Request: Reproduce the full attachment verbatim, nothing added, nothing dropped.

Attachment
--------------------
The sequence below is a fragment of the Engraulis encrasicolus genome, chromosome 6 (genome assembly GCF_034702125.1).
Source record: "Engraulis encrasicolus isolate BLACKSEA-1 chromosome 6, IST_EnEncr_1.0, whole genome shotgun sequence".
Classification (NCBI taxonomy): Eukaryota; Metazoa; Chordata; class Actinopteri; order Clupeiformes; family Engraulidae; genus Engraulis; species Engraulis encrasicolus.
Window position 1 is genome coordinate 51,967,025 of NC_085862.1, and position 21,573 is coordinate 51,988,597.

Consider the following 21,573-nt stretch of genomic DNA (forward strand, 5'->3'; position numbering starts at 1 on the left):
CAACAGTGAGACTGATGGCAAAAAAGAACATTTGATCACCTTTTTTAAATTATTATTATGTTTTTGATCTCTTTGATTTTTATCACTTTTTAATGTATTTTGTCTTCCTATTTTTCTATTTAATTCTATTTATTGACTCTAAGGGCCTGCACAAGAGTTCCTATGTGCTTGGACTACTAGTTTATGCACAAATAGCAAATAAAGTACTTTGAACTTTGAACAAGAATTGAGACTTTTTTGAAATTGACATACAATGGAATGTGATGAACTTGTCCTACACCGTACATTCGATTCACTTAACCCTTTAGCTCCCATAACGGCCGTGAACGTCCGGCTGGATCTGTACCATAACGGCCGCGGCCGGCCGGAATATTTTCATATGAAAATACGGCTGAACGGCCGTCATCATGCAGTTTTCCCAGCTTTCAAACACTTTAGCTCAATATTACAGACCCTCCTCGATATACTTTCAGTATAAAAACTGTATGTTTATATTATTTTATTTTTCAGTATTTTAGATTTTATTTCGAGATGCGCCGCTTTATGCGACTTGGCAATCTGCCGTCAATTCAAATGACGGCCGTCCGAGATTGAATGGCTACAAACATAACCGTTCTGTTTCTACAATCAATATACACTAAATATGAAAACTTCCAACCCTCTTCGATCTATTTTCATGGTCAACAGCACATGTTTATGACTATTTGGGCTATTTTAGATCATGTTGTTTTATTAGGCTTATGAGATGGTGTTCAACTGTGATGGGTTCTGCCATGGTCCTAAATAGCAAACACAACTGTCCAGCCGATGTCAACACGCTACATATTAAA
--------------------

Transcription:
The sequence below is a fragment of the Engraulis encrasicolus genome, chromosome 6 (genome assembly GCF_034702125.1).
Source record: "Engraulis encrasicolus isolate BLACKSEA-1 chromosome 6, IST_EnEncr_1.0, whole genome shotgun sequence".
Classification (NCBI taxonomy): Eukaryota; Metazoa; Chordata; class Actinopteri; order Clupeiformes; family Engraulidae; genus Engraulis; species Engraulis encrasicolus.
Window position 1 is genome coordinate 51,967,025 of NC_085862.1, and position 21,573 is coordinate 51,988,597.

Consider the following 21,573-nt stretch of genomic DNA (forward strand, 5'->3'; position numbering starts at 1 on the left):
CAACAGTGAGACTGATGGCAAAAAAGAACATTTGATCACCTTTTTTAAATTATTATTATGTTTTTGATCTCTTTGATTTTTATCACTTTTTAATGTATTTTGTCTTCCTATTTTTCTATTTAATTCTATTTATTGACTCTAAGGGCCTGCACAAGAGTTCCTATGTGCTTGGACTACTAGTTTATGCACAAATAGCAAATAAAGTACTTTGAACTTTGAACAAGAATTGAGACTTTTTTGAAATTGACATACAATGGAATGTGATGAACTTGTCCTACACCGTACATTCGATTCACTTAACCCTTTAGCTCCCATAACGGCCGTGAACGTCCGGCTGGATCTGTACCATAACGGCCGCGGCCGGCCGGAATATTTTCATATGAAAATACGGCTGAACGGCCGTCATCATGCAGTTTTCCCAGCTTTCAAACACTTTAGCTCAATATTACAGACCCTCCTCGATATACTTTCAGTATAAAAACTGTATGTTTATATTATTTTATTTTTCAGTATTTTAGATTTTATTTCGAGATGCGCCGCTTTATGCGACTTGGCAATCTGCCGTCAATTCAAATGACGGCCGTCCGAGATTGAATGGCTACAAACATAACCGTTCTGTTTCTACAATCAATATACACTAAATATGAAAACTTCCAACCCTCTTCGATCTATTTTCATGGTCAACAGCACATGTTTATGACTATTTGGGCTATTTTAGATCATGTTGTTTTATTAGGCTTATGAGATGGTGTTCAACTGTGATGGGTTCTGCCATGGTCCTAAATAGCAAACACAACTGTCCAGCCGATGTCAACACGCTACATATTAAA